The government faces a massive rebellion over cooking fuel. Last December, the government banned the use of charcoal and wood for cooking in the major cities. This was done in an effort to halt the desertification of Chad (via cutting down trees, which halt the spread of the desert). Over the last half century, a growing population has led to massive destruction of woodlands. While ecologically correct, the government did not provide any fuel alternatives. The army and police have forbid any public demonstrations against the charcoal ban, so women (who are responsible for getting fuel and cooking) have taken to banging pots and pans at home at certain times, in aural demonstrations that can be heard all over the capital and other major cities. Meanwhile, as women scrounge whatever wood, and anything else that burns, the cooking fires are starting to go out all over urban Chad. When people get hungry, they get really, really angry.
Another source of anger is the ongoing destruction of squatter homes in the capital. Over 10,000 people have seen their homes destroyed in the last year, as the government clears squatters from government owned land. No alternative housing has been provided, so the demolition policy is just creating a large number of homeless families. The growing oil income is creating a new group of government officials who seek to build homes and offices in the capital. Some senior officials have become wealthy from the oil income, and seek more space in the capital for construction projects. The government is also believed to be using the policy to chase pro-rebel people out of the capital. As a country with over fifty tribes, any urban area in Chad is a complex quilt of conflicting tribal and personal loyalties. Many neighborhoods in the capital are not loyal to the current government, and some of those neighborhoods are being demolished during the anti-squatter program.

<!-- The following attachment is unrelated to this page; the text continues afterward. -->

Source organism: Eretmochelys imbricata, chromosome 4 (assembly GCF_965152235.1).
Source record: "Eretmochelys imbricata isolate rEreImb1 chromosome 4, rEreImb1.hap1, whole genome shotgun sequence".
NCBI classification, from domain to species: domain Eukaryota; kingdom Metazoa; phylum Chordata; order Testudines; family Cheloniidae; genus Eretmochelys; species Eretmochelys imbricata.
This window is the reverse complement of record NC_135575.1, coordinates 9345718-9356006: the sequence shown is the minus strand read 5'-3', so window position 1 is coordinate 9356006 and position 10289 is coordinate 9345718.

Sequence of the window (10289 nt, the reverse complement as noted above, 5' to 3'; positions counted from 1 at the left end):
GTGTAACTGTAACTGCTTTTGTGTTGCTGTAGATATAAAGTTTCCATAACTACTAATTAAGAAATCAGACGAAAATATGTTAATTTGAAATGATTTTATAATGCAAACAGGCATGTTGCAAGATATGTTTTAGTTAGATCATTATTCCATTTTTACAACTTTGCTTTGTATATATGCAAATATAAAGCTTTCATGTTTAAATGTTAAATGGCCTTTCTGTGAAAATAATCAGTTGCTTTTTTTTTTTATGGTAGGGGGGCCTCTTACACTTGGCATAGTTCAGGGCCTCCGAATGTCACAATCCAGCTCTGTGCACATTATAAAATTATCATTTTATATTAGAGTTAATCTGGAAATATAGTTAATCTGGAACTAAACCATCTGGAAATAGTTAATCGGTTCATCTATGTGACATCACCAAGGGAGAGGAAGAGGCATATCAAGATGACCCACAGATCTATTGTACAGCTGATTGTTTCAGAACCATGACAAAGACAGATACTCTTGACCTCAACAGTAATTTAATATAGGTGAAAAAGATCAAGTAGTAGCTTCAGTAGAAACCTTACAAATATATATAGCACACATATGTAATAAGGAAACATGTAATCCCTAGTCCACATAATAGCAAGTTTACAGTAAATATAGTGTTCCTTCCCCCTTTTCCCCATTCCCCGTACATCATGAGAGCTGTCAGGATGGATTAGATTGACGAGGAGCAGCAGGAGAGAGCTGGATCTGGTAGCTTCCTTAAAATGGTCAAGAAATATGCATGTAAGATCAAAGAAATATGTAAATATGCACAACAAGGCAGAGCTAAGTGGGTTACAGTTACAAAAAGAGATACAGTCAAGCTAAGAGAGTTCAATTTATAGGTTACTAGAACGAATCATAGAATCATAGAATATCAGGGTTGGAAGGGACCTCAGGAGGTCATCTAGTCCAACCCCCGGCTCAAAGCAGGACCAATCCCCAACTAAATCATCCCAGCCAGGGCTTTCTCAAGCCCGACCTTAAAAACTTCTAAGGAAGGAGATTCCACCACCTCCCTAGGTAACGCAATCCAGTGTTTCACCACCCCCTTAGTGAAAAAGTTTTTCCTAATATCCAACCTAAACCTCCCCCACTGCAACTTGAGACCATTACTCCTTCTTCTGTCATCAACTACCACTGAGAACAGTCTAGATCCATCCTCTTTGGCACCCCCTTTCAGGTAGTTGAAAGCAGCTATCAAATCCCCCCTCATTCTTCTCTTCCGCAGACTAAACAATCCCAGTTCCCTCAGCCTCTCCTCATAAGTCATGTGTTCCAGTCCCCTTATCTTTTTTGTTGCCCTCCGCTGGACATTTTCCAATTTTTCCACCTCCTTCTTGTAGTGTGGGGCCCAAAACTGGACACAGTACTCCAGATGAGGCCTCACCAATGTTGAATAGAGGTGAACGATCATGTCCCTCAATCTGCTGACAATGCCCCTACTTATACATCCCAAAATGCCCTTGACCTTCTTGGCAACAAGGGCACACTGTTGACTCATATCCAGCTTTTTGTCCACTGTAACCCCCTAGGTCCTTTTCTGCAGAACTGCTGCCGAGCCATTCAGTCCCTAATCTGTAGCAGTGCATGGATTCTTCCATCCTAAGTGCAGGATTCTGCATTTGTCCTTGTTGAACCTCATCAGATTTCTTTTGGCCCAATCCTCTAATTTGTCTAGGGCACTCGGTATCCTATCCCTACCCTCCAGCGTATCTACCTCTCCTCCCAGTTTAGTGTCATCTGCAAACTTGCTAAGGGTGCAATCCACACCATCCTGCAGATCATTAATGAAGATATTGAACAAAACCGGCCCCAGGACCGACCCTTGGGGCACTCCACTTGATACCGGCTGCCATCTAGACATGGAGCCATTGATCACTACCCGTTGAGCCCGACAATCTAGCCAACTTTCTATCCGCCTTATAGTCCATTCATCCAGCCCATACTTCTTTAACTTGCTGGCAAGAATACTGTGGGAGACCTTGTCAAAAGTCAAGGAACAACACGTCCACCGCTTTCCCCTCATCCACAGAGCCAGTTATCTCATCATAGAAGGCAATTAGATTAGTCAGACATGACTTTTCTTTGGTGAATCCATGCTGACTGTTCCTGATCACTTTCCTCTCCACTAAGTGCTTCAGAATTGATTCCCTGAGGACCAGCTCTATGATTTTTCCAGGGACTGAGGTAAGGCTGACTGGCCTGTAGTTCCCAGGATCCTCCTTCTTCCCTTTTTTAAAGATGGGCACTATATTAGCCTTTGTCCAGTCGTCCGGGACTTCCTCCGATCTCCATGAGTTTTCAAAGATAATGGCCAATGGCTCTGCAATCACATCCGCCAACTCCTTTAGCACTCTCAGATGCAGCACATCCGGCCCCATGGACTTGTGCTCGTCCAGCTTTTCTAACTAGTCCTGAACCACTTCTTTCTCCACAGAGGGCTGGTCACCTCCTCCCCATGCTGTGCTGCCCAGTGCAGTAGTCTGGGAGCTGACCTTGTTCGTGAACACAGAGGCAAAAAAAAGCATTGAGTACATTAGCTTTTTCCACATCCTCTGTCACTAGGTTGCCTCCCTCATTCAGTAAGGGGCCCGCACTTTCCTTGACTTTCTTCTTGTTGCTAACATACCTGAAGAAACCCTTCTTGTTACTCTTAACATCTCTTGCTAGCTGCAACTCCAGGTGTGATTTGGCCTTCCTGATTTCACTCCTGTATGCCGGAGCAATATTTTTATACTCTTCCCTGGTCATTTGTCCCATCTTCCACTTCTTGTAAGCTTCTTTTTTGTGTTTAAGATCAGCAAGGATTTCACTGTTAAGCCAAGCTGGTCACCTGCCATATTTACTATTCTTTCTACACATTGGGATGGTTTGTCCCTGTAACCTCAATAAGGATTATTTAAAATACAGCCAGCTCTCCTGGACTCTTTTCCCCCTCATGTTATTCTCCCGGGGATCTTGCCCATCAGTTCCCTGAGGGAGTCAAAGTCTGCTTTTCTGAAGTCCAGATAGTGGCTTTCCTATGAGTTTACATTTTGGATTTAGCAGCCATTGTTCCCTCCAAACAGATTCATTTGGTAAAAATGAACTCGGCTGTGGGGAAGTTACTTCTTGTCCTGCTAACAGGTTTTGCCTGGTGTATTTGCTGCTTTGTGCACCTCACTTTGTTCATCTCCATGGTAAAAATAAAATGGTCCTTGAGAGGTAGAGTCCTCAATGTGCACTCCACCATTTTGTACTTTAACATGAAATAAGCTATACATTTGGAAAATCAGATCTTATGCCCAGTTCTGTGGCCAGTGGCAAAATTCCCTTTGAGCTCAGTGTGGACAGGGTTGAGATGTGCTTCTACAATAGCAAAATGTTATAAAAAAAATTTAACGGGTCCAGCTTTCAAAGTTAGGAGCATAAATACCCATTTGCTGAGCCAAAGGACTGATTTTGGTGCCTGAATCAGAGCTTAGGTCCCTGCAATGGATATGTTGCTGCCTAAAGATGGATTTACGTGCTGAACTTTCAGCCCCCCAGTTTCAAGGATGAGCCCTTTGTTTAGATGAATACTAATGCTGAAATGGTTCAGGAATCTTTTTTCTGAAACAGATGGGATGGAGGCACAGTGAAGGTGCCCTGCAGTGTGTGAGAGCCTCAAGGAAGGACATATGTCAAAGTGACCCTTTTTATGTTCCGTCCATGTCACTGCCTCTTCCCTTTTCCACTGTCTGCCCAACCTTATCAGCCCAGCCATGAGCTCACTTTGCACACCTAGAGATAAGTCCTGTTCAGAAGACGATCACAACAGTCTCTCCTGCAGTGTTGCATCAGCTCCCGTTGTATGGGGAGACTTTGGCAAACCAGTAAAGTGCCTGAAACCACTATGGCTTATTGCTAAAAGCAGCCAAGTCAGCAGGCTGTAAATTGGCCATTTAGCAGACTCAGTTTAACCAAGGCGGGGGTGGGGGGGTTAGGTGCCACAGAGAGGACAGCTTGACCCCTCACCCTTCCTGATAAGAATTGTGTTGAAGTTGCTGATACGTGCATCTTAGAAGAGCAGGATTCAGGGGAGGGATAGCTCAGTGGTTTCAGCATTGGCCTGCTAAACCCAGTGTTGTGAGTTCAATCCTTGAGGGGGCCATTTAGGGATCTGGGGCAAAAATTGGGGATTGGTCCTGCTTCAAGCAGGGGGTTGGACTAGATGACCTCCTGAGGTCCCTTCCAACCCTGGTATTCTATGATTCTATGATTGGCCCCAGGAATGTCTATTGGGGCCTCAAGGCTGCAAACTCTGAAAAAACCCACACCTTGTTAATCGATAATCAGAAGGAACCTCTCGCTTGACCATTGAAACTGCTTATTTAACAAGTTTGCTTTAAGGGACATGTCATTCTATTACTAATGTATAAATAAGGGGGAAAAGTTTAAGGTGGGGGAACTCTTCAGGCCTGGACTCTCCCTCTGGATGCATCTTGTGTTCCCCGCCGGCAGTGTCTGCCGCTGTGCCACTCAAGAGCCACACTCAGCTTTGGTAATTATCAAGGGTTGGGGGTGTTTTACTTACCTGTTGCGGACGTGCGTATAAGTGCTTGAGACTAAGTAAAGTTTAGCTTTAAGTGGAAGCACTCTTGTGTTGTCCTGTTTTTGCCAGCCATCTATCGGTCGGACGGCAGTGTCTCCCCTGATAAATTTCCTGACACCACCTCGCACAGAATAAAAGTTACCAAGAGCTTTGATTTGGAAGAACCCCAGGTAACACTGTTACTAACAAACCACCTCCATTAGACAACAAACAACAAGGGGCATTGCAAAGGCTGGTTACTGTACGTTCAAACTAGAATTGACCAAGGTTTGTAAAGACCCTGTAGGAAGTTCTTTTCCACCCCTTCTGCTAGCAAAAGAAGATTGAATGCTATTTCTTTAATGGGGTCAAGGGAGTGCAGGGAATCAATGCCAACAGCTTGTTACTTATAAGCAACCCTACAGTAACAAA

Sudan has accused Chad of sending troops from its Republican Guard into Darfur, to help break the siege of Muhageryia, a town captured by the rebel group JEM in mid-January, but now under siege by Sudanese troops. Sudan offered no proof (like dead or captured Chadian soldiers) of the charge. These sort of accusations usually precede another round of fighting between Chad and Sudan. Naturally, Chad denied the accusations.
January 28, 2009: France is withdrawing over half the 1,650 troops it has in Chad. This is part of a program whereby France is cutting the number of troops (currently 13,000) it has deployed overseas, by 15 percent.
January 18, 2009: Eight Chad rebel groups, all based in Sudan, have agreed to unite as the Union of Resistance Forces (URF), and jointly seek to overthrow the current Chad government. Earlier attempts to unite failed because of an inability to agree on who would take over as the new president (and chief disburser of oil money) of Chad. URF is working on that problem and expects to have a solution soon.
January 15, 2009: The UN has agreed to provide a force of 5,500 peacekeepers to replace the 3,700 EU troops in Chad. This is to take place in the next few months. This is not expected to change anything, as the UN forces will be as overextended and ineffective as the EU force.